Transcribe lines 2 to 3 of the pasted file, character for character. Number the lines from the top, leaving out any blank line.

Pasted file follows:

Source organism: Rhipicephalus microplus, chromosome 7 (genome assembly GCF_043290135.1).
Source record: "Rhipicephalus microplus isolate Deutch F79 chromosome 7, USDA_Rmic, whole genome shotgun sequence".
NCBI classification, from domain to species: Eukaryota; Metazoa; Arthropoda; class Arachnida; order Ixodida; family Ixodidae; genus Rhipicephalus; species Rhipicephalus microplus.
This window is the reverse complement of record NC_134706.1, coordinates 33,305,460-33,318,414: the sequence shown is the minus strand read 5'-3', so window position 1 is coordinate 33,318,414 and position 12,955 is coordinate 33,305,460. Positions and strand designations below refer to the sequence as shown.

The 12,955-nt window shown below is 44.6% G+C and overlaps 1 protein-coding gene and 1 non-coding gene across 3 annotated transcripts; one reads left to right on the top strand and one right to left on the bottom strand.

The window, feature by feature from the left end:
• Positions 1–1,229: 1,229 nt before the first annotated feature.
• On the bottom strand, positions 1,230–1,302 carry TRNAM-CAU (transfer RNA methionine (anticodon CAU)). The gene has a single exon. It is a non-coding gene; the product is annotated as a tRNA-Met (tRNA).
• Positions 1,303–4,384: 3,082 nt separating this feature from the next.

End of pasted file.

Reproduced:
Source record: "Rhipicephalus microplus isolate Deutch F79 chromosome 7, USDA_Rmic, whole genome shotgun sequence".
NCBI classification, from domain to species: Eukaryota; Metazoa; Arthropoda; class Arachnida; order Ixodida; family Ixodidae; genus Rhipicephalus; species Rhipicephalus microplus.